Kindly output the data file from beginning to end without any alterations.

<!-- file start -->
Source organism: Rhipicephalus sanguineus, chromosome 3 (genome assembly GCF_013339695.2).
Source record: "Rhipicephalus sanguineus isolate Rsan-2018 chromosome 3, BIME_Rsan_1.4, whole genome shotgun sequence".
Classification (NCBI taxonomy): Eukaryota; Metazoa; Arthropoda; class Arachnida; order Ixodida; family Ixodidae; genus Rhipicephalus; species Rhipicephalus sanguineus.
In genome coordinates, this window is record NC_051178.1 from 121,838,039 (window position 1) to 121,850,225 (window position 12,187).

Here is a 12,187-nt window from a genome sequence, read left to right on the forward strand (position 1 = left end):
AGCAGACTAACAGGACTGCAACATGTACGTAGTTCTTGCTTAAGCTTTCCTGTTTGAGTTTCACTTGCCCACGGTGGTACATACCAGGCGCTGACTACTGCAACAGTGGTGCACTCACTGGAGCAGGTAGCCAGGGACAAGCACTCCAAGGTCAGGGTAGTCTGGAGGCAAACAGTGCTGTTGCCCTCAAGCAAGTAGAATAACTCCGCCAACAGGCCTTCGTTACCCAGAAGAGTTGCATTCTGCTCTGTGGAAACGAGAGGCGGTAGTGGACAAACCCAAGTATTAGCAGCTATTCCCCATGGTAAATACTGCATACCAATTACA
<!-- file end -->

Source organism: Rhipicephalus sanguineus, chromosome 3 (genome assembly GCF_013339695.2).
Source record: "Rhipicephalus sanguineus isolate Rsan-2018 chromosome 3, BIME_Rsan_1.4, whole genome shotgun sequence".
Classification (NCBI taxonomy): Eukaryota; Metazoa; Arthropoda; class Arachnida; order Ixodida; family Ixodidae; genus Rhipicephalus; species Rhipicephalus sanguineus.
In genome coordinates, this window is record NC_051178.1 from 121,838,039 (window position 1) to 121,850,225 (window position 12,187).

Here is a 12,187-nt window from a genome sequence, read left to right on the forward strand (position 1 = left end):
AGCAGACTAACAGGACTGCAACATGTACGTAGTTCTTGCTTAAGCTTTCCTGTTTGAGTTTCACTTGCCCACGGTGGTACATACCAGGCGCTGACTACTGCAACAGTGGTGCACTCACTGGAGCAGGTAGCCAGGGACAAGCACTCCAAGGTCAGGGTAGTCTGGAGGCAAACAGTGCTGTTGCCCTCAAGCAAGTAGAATAACTCCGCCAACAGGCCTTCGTTACCCAGAAGAGTTGCATTCTGCTCTGTGGAAACGAGAGGCGGTAGTGGACAAACCCAAGTATTAGCAGCTATTCCCCATGGTAAATACTGCATACCAATTACA